On discovering moving clusters in spatio-temporal data

Panos Kalnis*, Nikos Mamoulis, Spiridon Bakiras

*Corresponding author for this work

Research output: Contribution to journalConference articlepeer-review

302 Scopus citations


A moving cluster is defined by a set of objects that move close to each other for a long time interval. Real-life examples are a group of migrating animals, a convoy of cars moving in a city, etc. We study the discovery of moving clusters in a database of object trajectories. The difference of this problem compared to clustering trajectories and mining movement patterns is that the identity of a moving cluster remains unchanged while its location and content may change over time. For example, while a group of animals are migrating, some animals may leave the group or new animals may enter it. We provide a formal definition for moving clusters and describe three algorithms for their automatic discovery: (i) a straight-forward method based on the definition, (ii) a more efficient method which avoids redundant checks and (iii) an approximate algorithm which trades accuracy for speed by borrowing ideas from the MPEG-2 video encoding. The experimental results demonstrate the efficiency of our techniques and their applicability to large spatio-temporal datasets.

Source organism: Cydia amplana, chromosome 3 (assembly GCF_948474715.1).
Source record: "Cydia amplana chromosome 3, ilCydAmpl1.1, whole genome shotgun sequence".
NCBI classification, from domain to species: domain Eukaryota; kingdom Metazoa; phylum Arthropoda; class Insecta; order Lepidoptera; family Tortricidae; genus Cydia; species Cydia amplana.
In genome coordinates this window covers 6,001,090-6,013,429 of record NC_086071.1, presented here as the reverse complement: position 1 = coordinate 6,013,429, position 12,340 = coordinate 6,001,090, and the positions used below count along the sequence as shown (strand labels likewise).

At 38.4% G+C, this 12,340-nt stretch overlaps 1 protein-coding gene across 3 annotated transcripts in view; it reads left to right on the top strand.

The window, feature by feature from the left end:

Original languageEnglish (US)
Pages (from-to)364-381
Number of pages18
JournalLecture Notes in Computer Science
StatePublished - 2005
Externally publishedYes
Event9th International Symposium on Spatial and Temporal Databases, SSTD 2005 - Angra dos Reis, Brazil
Duration: Aug 22 2005Aug 24 2005

ASJC Scopus subject areas

  • Theoretical Computer Science
  • Computer Science(all)


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